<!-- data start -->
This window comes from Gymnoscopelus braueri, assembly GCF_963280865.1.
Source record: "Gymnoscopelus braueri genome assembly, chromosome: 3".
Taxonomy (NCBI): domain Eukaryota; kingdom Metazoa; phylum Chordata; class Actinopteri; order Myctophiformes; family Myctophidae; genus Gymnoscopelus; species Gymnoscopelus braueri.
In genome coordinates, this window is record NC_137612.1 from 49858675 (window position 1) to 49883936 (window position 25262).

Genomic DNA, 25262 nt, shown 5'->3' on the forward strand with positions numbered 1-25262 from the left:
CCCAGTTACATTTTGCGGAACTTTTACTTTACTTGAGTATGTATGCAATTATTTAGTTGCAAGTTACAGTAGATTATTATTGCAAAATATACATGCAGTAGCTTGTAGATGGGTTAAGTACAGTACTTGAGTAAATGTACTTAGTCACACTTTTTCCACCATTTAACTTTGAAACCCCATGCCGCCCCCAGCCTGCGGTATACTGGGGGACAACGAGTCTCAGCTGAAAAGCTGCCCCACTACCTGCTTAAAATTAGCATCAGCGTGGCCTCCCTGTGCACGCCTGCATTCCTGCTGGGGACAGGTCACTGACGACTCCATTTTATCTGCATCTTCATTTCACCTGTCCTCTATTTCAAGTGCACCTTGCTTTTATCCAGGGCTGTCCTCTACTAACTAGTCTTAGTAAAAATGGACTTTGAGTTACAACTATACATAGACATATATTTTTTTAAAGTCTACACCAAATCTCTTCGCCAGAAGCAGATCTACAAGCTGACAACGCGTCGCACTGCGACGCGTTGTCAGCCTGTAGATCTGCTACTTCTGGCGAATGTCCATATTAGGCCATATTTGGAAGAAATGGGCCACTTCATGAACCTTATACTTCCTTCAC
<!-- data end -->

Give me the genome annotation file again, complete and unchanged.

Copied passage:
This window comes from Gymnoscopelus braueri, assembly GCF_963280865.1.
Source record: "Gymnoscopelus braueri genome assembly, chromosome: 3".
Taxonomy (NCBI): domain Eukaryota; kingdom Metazoa; phylum Chordata; class Actinopteri; order Myctophiformes; family Myctophidae; genus Gymnoscopelus; species Gymnoscopelus braueri.
In genome coordinates, this window is record NC_137612.1 from 49858675 (window position 1) to 49883936 (window position 25262).

Genomic DNA, 25262 nt, shown 5'->3' on the forward strand with positions numbered 1-25262 from the left:
CCCAGTTACATTTTGCGGAACTTTTACTTTACTTGAGTATGTATGCAATTATTTAGTTGCAAGTTACAGTAGATTATTATTGCAAAATATACATGCAGTAGCTTGTAGATGGGTTAAGTACAGTACTTGAGTAAATGTACTTAGTCACACTTTTTCCACCATTTAACTTTGAAACCCCATGCCGCCCCCAGCCTGCGGTATACTGGGGGACAACGAGTCTCAGCTGAAAAGCTGCCCCACTACCTGCTTAAAATTAGCATCAGCGTGGCCTCCCTGTGCACGCCTGCATTCCTGCTGGGGACAGGTCACTGACGACTCCATTTTATCTGCATCTTCATTTCACCTGTCCTCTATTTCAAGTGCACCTTGCTTTTATCCAGGGCTGTCCTCTACTAACTAGTCTTAGTAAAAATGGACTTTGAGTTACAACTATACATAGACATATATTTTTTTAAAGTCTACACCAAATCTCTTCGCCAGAAGCAGATCTACAAGCTGACAACGCGTCGCACTGCGACGCGTTGTCAGCCTGTAGATCTGCTACTTCTGGCGAATGTCCATATTAGGCCATATTTGGAAGAAATGGGCCACTTCATGAACCTTATACTTCCTTCAC